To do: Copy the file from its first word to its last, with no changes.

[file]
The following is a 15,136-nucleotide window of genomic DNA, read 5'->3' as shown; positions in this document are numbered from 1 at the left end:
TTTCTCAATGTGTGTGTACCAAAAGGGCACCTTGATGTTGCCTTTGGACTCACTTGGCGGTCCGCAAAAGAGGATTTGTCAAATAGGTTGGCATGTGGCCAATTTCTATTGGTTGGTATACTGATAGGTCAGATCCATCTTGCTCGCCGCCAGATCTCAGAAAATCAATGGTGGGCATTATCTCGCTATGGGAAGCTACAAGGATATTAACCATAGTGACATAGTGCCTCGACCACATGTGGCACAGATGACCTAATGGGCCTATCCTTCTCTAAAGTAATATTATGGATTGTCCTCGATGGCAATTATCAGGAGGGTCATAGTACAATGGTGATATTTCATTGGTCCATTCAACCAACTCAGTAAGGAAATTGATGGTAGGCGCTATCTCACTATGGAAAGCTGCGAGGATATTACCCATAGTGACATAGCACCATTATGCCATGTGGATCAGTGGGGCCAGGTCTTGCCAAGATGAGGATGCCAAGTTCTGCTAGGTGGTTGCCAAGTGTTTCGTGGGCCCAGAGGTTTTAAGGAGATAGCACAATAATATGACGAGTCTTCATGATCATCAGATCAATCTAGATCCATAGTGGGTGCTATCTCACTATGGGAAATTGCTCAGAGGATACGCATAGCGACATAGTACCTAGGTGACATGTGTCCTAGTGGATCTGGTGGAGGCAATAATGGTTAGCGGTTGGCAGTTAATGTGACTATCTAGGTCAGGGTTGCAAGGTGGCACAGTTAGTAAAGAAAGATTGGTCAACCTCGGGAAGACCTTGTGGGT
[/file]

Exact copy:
The following is a 15,136-nucleotide window of genomic DNA, read 5'->3' as shown; positions in this document are numbered from 1 at the left end:
TTTCTCAATGTGTGTGTACCAAAAGGGCACCTTGATGTTGCCTTTGGACTCACTTGGCGGTCCGCAAAAGAGGATTTGTCAAATAGGTTGGCATGTGGCCAATTTCTATTGGTTGGTATACTGATAGGTCAGATCCATCTTGCTCGCCGCCAGATCTCAGAAAATCAATGGTGGGCATTATCTCGCTATGGGAAGCTACAAGGATATTAACCATAGTGACATAGTGCCTCGACCACATGTGGCACAGATGACCTAATGGGCCTATCCTTCTCTAAAGTAATATTATGGATTGTCCTCGATGGCAATTATCAGGAGGGTCATAGTACAATGGTGATATTTCATTGGTCCATTCAACCAACTCAGTAAGGAAATTGATGGTAGGCGCTATCTCACTATGGAAAGCTGCGAGGATATTACCCATAGTGACATAGCACCATTATGCCATGTGGATCAGTGGGGCCAGGTCTTGCCAAGATGAGGATGCCAAGTTCTGCTAGGTGGTTGCCAAGTGTTTCGTGGGCCCAGAGGTTTTAAGGAGATAGCACAATAATATGACGAGTCTTCATGATCATCAGATCAATCTAGATCCATAGTGGGTGCTATCTCACTATGGGAAATTGCTCAGAGGATACGCATAGCGACATAGTACCTAGGTGACATGTGTCCTAGTGGATCTGGTGGAGGCAATAATGGTTAGCGGTTGGCAGTTAATGTGACTATCTAGGTCAGGGTTGCAAGGTGGCACAGTTAGTAAAGAAAGATTGGTCAACCTCGGGAAGACCTTGTGGGT